I'm evaluating ServiceStack for use in a Windows Service to host REST services. So far, it's excellent and way outperforms WCF. Not to mention its much easier to use.

The Windows Services mentioned above need to be able to provide a simple HTML page to serve as a "dashboard". ServiceStack would of course be used to provide json data for the dashboard, but what about serving the dashboard page, along with images and js? Would this be possible? I would rather not host full-blown ASP.Net and have a strict limitation that IIS will never run on these servers. Scalability shouldnt be a requirement either, since only a single admin machine would ever be displaying the dashboard.


Using only ServiceStack for web and web services

ServiceStack's new Razor View Engine support

A significant improvement to ServiceStack's HTML story was added in v3.9.11 in the ServiceStack.Razor NuGet package. With this support ServiceStack now graduates to a full Website and Web Services framework that offers a much simpler replacement to WCF, MVC and WebApi.

Full documentation explaining ServiceStack's new HTML story with Razor Support is maintained in the Razor Rockstars demo website:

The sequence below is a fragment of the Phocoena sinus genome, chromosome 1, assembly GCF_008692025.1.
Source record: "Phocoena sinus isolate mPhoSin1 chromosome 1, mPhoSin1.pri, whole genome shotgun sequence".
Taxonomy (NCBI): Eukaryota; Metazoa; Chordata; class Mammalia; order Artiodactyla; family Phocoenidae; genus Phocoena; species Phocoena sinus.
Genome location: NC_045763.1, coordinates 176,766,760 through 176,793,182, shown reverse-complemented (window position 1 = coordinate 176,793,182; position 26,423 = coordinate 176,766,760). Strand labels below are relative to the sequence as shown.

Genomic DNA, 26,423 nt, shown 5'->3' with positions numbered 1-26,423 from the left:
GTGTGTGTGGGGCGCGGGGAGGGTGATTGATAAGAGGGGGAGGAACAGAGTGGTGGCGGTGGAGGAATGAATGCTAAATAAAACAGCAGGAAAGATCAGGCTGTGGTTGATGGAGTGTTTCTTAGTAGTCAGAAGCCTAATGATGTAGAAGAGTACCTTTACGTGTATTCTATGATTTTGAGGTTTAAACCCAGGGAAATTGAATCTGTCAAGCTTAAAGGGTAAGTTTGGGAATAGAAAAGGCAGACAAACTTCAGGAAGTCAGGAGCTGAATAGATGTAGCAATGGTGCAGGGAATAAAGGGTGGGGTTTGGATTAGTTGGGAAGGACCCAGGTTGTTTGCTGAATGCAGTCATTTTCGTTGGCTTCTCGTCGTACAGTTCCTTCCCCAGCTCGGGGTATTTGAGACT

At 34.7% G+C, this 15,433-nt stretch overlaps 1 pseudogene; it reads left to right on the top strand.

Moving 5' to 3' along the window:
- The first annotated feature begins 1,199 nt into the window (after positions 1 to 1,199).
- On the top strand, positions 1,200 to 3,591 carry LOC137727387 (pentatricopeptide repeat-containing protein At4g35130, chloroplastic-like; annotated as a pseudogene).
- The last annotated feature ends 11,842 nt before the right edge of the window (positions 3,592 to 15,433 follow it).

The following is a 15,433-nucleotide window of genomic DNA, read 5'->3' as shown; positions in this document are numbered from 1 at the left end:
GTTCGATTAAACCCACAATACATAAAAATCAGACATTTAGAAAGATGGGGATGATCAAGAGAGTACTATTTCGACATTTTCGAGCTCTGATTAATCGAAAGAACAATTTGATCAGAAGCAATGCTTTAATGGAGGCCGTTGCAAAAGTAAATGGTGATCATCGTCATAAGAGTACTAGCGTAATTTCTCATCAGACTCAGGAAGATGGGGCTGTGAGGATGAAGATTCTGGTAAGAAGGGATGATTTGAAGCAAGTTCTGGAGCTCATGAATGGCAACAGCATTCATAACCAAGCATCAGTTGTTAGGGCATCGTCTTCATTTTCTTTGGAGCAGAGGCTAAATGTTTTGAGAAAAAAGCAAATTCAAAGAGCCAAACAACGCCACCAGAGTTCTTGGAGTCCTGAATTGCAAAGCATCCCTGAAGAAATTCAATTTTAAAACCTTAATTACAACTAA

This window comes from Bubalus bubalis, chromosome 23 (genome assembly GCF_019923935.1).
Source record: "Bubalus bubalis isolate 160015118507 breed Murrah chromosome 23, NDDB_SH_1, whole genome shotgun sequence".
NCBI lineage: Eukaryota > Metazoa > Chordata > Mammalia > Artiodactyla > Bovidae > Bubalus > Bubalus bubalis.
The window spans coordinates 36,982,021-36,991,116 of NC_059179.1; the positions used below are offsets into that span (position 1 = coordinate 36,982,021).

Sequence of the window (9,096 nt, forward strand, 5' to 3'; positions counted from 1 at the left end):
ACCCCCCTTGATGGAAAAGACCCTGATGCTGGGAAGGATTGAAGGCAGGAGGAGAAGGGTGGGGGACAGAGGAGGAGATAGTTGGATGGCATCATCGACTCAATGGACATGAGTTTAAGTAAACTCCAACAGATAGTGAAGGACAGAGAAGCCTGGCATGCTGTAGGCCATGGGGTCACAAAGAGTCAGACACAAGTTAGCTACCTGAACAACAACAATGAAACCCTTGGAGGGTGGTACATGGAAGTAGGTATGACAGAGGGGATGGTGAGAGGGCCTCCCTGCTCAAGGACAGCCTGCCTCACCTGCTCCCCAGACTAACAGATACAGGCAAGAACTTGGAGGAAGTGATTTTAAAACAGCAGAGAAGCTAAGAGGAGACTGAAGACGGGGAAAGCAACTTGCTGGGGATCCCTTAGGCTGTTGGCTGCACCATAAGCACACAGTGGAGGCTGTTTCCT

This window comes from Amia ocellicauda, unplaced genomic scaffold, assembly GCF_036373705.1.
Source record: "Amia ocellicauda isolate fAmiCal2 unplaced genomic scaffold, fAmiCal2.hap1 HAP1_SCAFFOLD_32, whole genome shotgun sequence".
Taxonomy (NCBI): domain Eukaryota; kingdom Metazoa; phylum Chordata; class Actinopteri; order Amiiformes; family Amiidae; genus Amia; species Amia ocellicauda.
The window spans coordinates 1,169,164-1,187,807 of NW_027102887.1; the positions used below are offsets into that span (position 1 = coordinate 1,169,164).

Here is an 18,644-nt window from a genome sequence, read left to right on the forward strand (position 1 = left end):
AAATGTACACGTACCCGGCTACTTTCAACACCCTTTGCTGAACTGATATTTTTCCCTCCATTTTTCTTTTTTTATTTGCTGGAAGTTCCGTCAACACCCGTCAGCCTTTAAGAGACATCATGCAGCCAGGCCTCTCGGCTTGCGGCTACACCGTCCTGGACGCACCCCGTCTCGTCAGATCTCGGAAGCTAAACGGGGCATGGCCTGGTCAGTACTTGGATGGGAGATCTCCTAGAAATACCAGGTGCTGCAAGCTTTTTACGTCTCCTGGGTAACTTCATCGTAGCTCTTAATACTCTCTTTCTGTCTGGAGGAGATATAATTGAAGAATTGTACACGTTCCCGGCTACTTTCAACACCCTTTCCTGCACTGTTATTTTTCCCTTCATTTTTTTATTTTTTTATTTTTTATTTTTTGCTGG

Full Documentation explaining Razor support and describing its Features is explained in the links above.

Just a REST Service framework with HTML Format

The HTML Content-Type has been added to ServiceStack just as you would expect from a true REST Service framework, i.e. you can simply add Razor Views to enhance your existing services which will only get used when the client requests for the text/html Content-Type (with no effect on the existing registered formats). E.g. this /rockstars REST service can still be accessed in all the other Content-Types:

In addition if your services has the [ClientCanSwapTemplates] attribute, the client can swap the Views and Templates of pages at runtime, e.g. here's the same above page with:

ServiceStack's natural adoption of the HTML format in this way, makes it trivial to develop 1 set of services that can serve both HTML and rich native mobile and desktop clients.

Other ways to serve HTML

Before Razor support was added there are a couple of strategies of serving HTML pages with ServiceStack:

Use a static html page with ajax calls

If you make a web request for an existing file, it gets returned with the Static File Handler. You can then simply make ajax json calls back to your web services to dynamically generate a page.

The TODO Backbone application in the Windows Service AppHost Starter Template works this way. (as well as most other example projects in ServiceStack :-)

Return a string

Any string returned from your web services gets directly written to the response stream 'as-is', so you can simply return html using your own html templating solution.

Here's a list of other possible return types in ServiceStack and how they're treated.

Using Markdown Razor

The view-engine built into ServiceStack is Markdown Razor - Which was inspired by MVC's Razor but using Markdown syntax. It's quite extensible supporting custom base class and extension methods/utils.